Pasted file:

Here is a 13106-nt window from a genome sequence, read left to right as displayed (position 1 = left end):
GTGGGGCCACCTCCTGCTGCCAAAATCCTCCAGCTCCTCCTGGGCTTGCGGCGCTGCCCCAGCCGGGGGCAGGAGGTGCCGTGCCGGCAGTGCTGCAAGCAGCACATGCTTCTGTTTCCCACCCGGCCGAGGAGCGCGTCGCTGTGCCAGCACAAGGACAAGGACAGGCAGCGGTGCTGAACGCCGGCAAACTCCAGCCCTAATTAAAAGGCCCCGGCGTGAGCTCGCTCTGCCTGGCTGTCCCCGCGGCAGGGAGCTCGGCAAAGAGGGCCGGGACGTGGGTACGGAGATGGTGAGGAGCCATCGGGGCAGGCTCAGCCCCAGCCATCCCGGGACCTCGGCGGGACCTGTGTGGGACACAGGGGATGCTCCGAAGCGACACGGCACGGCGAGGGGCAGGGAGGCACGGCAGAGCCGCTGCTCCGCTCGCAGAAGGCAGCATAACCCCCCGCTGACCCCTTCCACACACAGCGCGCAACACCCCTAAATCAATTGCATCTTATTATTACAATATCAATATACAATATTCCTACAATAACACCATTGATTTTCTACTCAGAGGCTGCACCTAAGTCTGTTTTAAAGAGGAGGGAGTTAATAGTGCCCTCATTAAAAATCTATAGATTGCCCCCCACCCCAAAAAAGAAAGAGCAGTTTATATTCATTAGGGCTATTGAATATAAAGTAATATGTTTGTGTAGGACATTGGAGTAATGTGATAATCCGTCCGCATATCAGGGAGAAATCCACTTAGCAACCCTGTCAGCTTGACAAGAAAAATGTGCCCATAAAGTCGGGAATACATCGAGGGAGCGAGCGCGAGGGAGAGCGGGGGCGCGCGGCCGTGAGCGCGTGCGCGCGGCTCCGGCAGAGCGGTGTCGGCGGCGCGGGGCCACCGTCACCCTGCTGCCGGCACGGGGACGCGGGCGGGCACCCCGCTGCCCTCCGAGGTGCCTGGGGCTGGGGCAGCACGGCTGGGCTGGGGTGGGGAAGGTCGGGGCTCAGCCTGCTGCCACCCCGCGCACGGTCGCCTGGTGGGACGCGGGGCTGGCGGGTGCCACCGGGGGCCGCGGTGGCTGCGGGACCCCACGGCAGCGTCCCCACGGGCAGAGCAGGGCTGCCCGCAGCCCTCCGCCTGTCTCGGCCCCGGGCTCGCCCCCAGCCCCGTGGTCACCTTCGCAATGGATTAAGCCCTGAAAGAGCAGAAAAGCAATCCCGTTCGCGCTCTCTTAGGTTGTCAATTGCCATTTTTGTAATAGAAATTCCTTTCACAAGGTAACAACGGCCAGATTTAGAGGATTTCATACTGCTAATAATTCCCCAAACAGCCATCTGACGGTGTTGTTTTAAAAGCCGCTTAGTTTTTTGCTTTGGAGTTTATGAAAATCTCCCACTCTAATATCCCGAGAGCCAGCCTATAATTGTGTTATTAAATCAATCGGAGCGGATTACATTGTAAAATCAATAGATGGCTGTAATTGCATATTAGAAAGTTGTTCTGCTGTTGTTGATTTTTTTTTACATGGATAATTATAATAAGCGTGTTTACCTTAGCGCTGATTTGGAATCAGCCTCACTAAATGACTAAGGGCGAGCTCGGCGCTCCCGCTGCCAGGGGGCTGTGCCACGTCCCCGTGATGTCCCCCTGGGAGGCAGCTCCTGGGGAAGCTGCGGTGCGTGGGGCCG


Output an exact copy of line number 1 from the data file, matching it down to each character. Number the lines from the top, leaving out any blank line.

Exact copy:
Here is a 13106-nt window from a genome sequence, read left to right as displayed (position 1 = left end):